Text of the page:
The banks of the many streams that flow off Kinabalu  are the best sites to find Kinabalu’s endemic figs including Ficus virescens, Ficus cereicarpa, Ficus malayana, and Ficus eumorpha. These pioneer figs  also grow along mountain roadsides as well, such as with the fruiting Ficus eumorpha pictured below. All photos are of the same tree growing next to the Mesilau river taken from the river road bridge BEFORE it was destroyed by the earthquake of 5 June 2015. The slopes around Mesilau were particularly badly hit by multiple landslides.

Rather than a natural disaster this was a natural event which has taken place repeatedly on Kinabalu over the last few million years exposing bare earth where pioneer plant species such as Ficus eumorpha can flourish in full sunlight before tall forest can again become dominant. Repeated earthquakes and the consequent landslides are one of the reasons that Kinabalu has the highest diversity of  plant life on Planet Earth.

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Ficus eumorpha at Mesilau in the Kinabalu Park. The open ostiole on the base of the  fig fruit in the upper  middle of the photo indicates that that this is a male tree on which the figs only produce wasps not seeds. With some of the figs on this tree the wasps have already left whilst with others the wasps are  are not quite ready to leave (fig ostiole is still closed). After the wasps have left these male  fig fruit will fall to the ground and rot uneaten.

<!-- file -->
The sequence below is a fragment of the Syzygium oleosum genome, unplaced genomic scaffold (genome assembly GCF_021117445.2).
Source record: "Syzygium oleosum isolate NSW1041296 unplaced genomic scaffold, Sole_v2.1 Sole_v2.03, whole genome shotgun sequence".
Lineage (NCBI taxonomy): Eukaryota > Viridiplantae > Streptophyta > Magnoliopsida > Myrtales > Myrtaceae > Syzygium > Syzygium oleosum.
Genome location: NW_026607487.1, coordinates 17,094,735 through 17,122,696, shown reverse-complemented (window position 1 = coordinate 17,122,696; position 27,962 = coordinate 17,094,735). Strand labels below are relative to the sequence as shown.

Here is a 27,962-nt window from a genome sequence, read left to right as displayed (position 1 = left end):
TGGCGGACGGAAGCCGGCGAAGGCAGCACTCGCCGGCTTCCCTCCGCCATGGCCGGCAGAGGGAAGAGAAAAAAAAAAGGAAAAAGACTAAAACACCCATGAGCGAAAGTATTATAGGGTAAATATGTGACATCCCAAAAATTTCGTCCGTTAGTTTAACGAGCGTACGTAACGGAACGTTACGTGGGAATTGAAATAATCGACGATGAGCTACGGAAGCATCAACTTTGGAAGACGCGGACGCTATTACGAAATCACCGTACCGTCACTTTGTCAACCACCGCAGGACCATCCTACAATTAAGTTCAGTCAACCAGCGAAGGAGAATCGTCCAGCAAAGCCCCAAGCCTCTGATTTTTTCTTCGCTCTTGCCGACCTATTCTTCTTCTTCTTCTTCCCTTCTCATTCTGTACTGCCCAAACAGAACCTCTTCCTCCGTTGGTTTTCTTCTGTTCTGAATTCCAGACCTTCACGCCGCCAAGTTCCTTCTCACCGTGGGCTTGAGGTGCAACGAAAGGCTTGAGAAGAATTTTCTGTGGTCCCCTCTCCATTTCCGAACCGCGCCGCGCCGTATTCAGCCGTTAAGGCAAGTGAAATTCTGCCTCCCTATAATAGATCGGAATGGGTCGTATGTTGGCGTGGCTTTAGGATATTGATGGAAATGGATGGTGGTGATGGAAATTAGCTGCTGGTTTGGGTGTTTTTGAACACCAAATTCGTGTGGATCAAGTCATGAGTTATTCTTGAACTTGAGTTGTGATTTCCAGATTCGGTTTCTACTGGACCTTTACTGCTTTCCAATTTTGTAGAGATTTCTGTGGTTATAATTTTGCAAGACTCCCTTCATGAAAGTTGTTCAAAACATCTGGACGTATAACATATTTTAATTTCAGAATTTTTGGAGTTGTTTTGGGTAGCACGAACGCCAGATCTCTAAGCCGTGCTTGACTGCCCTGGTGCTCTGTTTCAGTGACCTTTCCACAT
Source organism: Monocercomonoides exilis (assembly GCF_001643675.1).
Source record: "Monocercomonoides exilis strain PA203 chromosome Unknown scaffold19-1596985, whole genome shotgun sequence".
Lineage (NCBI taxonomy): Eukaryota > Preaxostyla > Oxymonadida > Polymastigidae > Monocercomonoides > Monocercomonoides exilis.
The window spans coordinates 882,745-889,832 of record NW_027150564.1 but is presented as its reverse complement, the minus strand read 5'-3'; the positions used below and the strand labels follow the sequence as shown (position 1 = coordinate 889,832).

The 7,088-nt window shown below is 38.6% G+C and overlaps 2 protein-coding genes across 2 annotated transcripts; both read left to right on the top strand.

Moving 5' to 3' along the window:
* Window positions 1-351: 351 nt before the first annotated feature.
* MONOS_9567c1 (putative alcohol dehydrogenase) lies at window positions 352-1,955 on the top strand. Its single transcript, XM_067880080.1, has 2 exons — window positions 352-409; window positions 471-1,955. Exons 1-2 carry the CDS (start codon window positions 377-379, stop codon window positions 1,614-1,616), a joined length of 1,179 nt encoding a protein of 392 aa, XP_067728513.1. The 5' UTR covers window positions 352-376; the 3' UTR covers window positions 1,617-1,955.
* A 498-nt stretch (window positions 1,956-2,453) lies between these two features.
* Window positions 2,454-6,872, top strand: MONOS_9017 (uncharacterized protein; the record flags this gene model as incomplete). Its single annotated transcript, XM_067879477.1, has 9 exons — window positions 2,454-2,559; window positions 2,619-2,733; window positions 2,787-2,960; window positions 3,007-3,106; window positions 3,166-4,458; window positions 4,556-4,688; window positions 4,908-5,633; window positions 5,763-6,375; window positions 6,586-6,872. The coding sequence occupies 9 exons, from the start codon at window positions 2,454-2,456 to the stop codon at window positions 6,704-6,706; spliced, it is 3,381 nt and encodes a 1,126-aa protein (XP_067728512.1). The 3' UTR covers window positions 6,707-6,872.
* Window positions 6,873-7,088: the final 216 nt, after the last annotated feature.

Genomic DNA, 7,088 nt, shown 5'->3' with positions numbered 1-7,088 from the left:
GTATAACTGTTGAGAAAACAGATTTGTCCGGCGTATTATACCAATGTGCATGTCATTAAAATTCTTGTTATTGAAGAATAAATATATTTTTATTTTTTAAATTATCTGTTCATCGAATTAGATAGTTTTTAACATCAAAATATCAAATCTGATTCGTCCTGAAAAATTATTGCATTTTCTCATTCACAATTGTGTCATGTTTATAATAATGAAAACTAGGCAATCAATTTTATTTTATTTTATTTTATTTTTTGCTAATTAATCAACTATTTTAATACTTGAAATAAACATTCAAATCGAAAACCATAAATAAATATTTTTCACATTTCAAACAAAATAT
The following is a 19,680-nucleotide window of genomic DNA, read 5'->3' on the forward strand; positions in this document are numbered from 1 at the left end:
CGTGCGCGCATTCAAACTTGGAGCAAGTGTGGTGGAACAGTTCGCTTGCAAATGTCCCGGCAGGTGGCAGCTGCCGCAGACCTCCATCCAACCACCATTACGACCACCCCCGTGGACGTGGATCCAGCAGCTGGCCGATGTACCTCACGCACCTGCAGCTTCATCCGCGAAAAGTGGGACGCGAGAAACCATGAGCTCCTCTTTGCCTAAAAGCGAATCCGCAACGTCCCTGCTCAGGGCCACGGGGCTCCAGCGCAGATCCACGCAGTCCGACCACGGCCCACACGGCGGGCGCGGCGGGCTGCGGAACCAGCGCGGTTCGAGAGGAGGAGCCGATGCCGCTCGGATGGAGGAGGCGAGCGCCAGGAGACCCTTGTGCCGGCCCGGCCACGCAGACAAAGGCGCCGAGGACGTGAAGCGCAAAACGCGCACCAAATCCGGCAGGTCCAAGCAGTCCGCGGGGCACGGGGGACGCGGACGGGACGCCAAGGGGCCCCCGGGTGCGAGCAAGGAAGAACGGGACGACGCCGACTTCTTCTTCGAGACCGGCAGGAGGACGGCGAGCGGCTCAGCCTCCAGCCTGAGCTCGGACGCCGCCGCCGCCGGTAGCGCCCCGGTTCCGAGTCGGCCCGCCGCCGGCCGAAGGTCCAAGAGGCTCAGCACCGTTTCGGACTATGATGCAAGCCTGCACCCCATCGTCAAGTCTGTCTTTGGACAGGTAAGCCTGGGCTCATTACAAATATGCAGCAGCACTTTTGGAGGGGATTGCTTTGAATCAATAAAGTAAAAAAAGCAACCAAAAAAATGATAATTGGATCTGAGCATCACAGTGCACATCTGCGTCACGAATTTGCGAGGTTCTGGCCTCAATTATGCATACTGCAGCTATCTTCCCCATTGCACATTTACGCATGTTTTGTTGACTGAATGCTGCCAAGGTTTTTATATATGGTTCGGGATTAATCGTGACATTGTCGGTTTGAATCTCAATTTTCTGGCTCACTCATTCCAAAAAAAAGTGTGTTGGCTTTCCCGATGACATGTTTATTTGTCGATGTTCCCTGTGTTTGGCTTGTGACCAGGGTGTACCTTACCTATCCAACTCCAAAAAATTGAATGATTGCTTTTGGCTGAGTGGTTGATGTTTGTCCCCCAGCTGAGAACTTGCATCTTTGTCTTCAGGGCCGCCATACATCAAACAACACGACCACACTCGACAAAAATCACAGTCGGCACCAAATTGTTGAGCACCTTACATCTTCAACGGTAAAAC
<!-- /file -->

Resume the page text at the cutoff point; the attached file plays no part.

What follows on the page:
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This is a photo of the same Mesilau river valley pictured at the top of this article  after the Kinabalu earthquake of 5 June 2015. The Ficus eumorpha tree pictured above was obviously destroyed  by the landslide but the bare earth opened up by the landslide is prime habitat for pioneer vegetation such as  Ficus eumorpha to re-establish.  It is this constantly changing mosaic of habitats that makes Kinabalu so rich in rare endemic fig species. Photo by Anthea Phillipps.

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